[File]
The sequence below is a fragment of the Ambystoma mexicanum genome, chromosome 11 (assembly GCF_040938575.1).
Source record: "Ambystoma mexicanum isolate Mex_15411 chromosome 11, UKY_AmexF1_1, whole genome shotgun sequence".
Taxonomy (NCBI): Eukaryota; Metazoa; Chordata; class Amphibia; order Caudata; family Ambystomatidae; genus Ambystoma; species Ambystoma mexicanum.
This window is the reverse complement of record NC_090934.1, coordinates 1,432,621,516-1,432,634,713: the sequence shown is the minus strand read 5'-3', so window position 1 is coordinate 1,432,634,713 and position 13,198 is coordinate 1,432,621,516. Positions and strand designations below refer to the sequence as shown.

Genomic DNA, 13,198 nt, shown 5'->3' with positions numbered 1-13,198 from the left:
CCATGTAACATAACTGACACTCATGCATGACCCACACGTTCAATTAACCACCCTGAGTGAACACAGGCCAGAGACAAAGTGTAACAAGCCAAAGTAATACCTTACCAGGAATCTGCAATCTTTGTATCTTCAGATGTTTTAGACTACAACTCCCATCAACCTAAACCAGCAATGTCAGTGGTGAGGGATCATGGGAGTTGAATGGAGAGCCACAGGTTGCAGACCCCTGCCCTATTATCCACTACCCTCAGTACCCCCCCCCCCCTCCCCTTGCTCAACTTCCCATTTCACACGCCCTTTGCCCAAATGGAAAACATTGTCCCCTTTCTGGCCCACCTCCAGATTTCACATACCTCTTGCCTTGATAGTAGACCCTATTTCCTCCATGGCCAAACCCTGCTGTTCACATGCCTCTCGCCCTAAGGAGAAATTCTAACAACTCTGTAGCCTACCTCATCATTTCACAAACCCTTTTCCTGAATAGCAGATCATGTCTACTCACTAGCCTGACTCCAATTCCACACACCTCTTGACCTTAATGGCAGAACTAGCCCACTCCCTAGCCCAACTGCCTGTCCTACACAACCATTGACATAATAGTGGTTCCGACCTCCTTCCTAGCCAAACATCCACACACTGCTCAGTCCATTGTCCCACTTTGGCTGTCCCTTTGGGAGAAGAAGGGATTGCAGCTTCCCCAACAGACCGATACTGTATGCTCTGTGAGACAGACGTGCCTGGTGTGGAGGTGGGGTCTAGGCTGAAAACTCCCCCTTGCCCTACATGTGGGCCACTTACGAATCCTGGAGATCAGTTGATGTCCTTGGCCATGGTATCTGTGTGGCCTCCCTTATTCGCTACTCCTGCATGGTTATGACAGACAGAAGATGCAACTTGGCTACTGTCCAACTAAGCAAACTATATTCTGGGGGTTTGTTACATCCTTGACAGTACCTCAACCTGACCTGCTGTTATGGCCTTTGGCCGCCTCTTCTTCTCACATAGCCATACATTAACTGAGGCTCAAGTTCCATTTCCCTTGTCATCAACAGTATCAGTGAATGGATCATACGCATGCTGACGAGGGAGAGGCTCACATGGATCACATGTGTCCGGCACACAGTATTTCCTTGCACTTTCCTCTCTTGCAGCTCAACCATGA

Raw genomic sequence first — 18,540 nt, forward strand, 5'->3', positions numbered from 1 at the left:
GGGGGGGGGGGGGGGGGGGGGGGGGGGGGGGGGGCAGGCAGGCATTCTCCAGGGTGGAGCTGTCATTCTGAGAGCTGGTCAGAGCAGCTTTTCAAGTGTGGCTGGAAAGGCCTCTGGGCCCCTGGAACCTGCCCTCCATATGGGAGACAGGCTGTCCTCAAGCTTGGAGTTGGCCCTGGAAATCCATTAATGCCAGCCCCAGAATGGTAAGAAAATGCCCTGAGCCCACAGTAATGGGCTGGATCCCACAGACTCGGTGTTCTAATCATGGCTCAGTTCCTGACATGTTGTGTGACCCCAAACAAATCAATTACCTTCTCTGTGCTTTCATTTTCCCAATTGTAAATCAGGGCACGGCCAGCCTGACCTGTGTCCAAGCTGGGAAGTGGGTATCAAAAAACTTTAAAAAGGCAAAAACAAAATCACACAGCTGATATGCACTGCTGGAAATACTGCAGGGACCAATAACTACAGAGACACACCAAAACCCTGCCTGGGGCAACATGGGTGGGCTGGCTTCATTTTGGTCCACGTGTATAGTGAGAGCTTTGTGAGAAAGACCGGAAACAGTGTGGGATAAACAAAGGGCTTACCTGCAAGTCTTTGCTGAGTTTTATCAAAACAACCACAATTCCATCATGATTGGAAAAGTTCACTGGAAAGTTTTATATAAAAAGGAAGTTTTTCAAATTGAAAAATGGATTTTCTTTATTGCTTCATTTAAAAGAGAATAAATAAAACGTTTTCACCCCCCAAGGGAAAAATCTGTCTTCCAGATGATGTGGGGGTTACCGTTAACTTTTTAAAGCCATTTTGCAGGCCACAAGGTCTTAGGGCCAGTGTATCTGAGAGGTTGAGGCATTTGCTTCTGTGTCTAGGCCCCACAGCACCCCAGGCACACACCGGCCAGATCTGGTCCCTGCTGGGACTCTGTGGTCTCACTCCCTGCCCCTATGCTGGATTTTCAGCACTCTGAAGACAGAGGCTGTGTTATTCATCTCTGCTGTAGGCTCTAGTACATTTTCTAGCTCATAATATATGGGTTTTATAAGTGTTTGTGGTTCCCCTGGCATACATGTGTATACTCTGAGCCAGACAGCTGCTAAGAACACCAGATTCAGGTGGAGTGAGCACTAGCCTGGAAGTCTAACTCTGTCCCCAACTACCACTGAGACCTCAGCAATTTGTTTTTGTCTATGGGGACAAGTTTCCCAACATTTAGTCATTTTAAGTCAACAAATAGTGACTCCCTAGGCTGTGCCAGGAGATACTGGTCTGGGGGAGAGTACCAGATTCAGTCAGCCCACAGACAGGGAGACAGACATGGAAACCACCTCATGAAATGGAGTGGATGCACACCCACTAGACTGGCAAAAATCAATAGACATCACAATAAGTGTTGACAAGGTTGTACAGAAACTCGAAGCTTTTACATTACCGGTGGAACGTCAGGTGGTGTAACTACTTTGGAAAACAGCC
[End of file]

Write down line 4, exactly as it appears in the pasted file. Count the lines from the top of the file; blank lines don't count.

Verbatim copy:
This window is the reverse complement of record NC_090934.1, coordinates 1,432,621,516-1,432,634,713: the sequence shown is the minus strand read 5'-3', so window position 1 is coordinate 1,432,634,713 and position 13,198 is coordinate 1,432,621,516. Positions and strand designations below refer to the sequence as shown.